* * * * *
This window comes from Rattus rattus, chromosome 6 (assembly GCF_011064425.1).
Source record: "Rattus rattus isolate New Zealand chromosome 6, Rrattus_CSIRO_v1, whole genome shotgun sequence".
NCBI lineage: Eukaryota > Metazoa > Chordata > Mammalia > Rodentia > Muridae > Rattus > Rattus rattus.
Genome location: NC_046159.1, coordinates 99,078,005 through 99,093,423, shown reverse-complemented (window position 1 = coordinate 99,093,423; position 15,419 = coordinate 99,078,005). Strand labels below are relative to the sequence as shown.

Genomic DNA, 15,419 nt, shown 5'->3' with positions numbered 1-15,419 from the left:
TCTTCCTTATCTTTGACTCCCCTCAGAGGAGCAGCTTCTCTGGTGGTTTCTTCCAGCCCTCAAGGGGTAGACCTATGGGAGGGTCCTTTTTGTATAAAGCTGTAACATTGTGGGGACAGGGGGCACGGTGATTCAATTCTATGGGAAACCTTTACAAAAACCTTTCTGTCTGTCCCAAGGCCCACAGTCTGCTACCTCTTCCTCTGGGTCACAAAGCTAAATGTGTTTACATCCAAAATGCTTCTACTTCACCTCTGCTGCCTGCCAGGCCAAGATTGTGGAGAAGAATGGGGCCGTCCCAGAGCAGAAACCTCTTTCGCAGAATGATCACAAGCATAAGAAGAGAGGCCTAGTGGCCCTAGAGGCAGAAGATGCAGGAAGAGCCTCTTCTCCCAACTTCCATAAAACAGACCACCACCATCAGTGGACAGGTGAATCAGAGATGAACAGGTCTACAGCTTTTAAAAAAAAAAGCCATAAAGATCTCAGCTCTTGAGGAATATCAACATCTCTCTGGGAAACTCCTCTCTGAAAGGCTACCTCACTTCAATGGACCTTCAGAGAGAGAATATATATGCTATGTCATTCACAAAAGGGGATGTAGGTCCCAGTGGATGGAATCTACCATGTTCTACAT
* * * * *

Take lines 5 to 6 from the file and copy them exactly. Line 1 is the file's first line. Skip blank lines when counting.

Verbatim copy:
Genomic DNA, 15,419 nt, shown 5'->3' with positions numbered 1-15,419 from the left:
TCTTCCTTATCTTTGACTCCCCTCAGAGGAGCAGCTTCTCTGGTGGTTTCTTCCAGCCCTCAAGGGGTAGACCTATGGGAGGGTCCTTTTTGTATAAAGCTGTAACATTGTGGGGACAGGGGGCACGGTGATTCAATTCTATGGGAAACCTTTACAAAAACCTTTCTGTCTGTCCCAAGGCCCACAGTCTGCTACCTCTTCCTCTGGGTCACAAAGCTAAATGTGTTTACATCCAAAATGCTTCTACTTCACCTCTGCTGCCTGCCAGGCCAAGATTGTGGAGAAGAATGGGGCCGTCCCAGAGCAGAAACCTCTTTCGCAGAATGATCACAAGCATAAGAAGAGAGGCCTAGTGGCCCTAGAGGCAGAAGATGCAGGAAGAGCCTCTTCTCCCAACTTCCATAAAACAGACCACCACCATCAGTGGACAGGTGAATCAGAGATGAACAGGTCTACAGCTTTTAAAAAAAAAAGCCATAAAGATCTCAGCTCTTGAGGAATATCAACATCTCTCTGGGAAACTCCTCTCTGAAAGGCTACCTCACTTCAATGGACCTTCAGAGAGAGAATATATATGCTATGTCATTCACAAAAGGGGATGTAGGTCCCAGTGGATGGAATCTACCATGTTCTACAT